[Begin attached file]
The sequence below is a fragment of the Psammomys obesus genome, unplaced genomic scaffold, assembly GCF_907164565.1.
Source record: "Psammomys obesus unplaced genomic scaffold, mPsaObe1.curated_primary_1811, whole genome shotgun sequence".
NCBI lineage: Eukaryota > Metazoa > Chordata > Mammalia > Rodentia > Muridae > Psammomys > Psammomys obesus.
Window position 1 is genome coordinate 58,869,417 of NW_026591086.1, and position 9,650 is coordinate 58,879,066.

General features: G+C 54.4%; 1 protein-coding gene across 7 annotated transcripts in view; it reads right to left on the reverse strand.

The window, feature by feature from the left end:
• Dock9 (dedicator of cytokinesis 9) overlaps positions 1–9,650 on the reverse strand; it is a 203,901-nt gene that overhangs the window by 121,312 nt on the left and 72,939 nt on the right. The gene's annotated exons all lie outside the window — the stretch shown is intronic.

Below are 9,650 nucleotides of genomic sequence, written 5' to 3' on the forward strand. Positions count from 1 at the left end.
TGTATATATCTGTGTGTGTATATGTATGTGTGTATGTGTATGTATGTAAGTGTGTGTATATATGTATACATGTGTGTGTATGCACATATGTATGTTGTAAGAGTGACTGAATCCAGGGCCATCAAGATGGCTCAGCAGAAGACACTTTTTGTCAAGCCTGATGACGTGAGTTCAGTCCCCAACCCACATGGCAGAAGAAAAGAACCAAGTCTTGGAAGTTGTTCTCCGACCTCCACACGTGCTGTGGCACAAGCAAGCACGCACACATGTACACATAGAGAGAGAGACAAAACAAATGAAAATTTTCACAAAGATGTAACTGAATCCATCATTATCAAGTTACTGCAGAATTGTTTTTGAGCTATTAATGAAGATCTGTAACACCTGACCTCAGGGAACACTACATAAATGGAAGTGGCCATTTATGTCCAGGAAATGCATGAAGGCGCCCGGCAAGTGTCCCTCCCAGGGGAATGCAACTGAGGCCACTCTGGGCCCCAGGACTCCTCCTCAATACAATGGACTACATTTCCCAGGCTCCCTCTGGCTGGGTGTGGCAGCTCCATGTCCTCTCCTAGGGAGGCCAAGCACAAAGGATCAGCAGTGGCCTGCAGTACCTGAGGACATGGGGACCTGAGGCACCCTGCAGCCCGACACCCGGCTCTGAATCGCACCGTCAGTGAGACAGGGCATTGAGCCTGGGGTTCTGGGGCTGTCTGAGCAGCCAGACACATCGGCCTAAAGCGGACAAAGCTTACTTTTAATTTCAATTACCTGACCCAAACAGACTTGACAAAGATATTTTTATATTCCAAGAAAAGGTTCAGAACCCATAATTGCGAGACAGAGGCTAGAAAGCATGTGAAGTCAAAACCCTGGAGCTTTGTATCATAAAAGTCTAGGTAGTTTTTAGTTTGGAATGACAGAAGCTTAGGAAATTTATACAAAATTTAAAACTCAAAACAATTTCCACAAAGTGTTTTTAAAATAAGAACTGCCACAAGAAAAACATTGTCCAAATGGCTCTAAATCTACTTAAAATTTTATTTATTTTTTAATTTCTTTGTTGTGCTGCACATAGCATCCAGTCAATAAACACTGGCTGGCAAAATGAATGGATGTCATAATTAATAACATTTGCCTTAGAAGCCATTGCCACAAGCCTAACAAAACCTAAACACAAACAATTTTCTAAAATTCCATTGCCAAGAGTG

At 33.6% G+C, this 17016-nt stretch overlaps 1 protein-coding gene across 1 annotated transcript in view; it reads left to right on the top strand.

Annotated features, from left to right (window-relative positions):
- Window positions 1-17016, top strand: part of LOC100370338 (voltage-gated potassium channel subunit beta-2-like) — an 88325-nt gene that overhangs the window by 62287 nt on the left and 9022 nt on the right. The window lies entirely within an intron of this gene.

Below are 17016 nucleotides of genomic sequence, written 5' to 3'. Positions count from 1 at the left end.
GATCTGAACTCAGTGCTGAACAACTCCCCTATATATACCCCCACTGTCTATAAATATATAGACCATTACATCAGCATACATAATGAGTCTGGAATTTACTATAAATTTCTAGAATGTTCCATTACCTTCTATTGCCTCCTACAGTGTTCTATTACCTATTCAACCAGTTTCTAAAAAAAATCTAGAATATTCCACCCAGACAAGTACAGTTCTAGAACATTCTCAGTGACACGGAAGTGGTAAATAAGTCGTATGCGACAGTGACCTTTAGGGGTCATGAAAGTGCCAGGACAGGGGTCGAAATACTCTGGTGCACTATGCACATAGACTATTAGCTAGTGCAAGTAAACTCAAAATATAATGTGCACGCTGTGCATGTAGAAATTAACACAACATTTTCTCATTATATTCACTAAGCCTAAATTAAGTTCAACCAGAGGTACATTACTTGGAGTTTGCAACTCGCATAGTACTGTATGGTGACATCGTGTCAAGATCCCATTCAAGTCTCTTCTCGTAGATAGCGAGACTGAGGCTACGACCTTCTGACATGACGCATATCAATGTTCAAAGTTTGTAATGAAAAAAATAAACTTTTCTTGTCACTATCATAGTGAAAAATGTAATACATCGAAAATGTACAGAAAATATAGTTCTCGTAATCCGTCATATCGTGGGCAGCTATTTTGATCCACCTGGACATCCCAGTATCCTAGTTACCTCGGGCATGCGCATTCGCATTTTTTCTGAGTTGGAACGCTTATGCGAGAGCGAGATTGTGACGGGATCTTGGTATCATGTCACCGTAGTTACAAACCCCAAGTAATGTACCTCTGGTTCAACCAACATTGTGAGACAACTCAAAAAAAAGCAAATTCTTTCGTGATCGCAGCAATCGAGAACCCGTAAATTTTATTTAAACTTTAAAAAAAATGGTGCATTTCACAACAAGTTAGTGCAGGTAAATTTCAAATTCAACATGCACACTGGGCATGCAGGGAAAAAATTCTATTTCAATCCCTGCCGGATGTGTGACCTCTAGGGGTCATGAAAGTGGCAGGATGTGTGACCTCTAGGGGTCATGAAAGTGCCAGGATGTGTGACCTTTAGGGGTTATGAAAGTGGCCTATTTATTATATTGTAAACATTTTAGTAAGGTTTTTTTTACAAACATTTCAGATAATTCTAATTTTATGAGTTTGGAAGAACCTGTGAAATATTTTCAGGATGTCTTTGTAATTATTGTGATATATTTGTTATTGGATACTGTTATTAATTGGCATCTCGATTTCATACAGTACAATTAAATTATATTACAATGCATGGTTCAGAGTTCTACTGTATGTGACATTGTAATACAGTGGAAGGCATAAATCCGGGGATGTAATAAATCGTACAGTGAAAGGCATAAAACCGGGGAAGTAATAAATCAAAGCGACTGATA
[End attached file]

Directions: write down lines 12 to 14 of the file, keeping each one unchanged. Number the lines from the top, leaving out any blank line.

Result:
- Window positions 1-17016, top strand: part of LOC100370338 (voltage-gated potassium channel subunit beta-2-like) — an 88325-nt gene that overhangs the window by 62287 nt on the left and 9022 nt on the right. The window lies entirely within an intron of this gene.

Below are 17016 nucleotides of genomic sequence, written 5' to 3'. Positions count from 1 at the left end.
GATCTGAACTCAGTGCTGAACAACTCCCCTATATATACCCCCACTGTCTATAAATATATAGACCATTACATCAGCATACATAATGAGTCTGGAATTTACTATAAATTTCTAGAATGTTCCATTACCTTCTATTGCCTCCTACAGTGTTCTATTACCTATTCAACCAGTTTCTAAAAAAAATCTAGAATATTCCACCCAGACAAGTACAGTTCTAGAACATTCTCAGTGACACGGAAGTGGTAAATAAGTCGTATGCGACAGTGACCTTTAGGGGTCATGAAAGTGCCAGGACAGGGGTCGAAATACTCTGGTGCACTATGCACATAGACTATTAGCTAGTGCAAGTAAACTCAAAATATAATGTGCACGCTGTGCATGTAGAAATTAACACAACATTTTCTCATTATATTCACTAAGCCTAAATTAAGTTCAACCAGAGGTACATTACTTGGAGTTTGCAACTCGCATAGTACTGTATGGTGACATCGTGTCAAGATCCCATTCAAGTCTCTTCTCGTAGATAGCGAGACTGAGGCTACGACCTTCTGACATGACGCATATCAATGTTCAAAGTTTGTAATGAAAAAAATAAACTTTTCTTGTCACTATCATAGTGAAAAATGTAATACATCGAAAATGTACAGAAAATATAGTTCTCGTAATCCGTCATATCGTGGGCAGCTATTTTGATCCACCTGGACATCCCAGTATCCTAGTTACCTCGGGCATGCGCATTCGCATTTTTTCTGAGTTGGAACGCTTATGCGAGAGCGAGATTGTGACGGGATCTTGGTATCATGTCACCGTAGTTACAAACCCCAAGTAATGTACCTCTGGTTCAACCAACATTGTGAGACAACTCAAAAAAAAGCAAATTCTTTCGTGATCGCAGCAATCGAGAACCCGTAAATTTTATTTAAACTTTAAAAAAAATGGTGCATTTCACAACAAGTTAGTGCAGGTAAATTTCAAATTCAACATGCACACTGGGCATGCAGGGAAAAAATTCTATTTCAATCCCTGCCGGATGTGTGACCTCTAGGGGTCATGAAAGTGGCAGGATGTGTGACCTCTAGGGGTCATGAAAGTGCCAGGATGTGTGACCTTTAGGGGTTATGAAAGTGGCCTATTTATTATATTGTAAACATTTTAGTAAGGTTTTTTTTACAAACATTTCAGATAATTCTAATTTTATGAGTTTGGAAGAACCTGTGAAATATTTTCAGGATGTCTTTGTAATTATTGTGATATATTTGTTATTGGATACTGTTATTAATTGGCATCTCGATTTCATACAGTACAATTAAATTATATTACAATGCATGGTTCAGAGTTCTACTGTATGTGACATTGTAATACAGTGGAAGGCATAAATCCGGGGATGTAATAAATCGTACAGTGAAAGGCATAAAACCGGGGAAGTAATAAATCAAAGCGACTGATA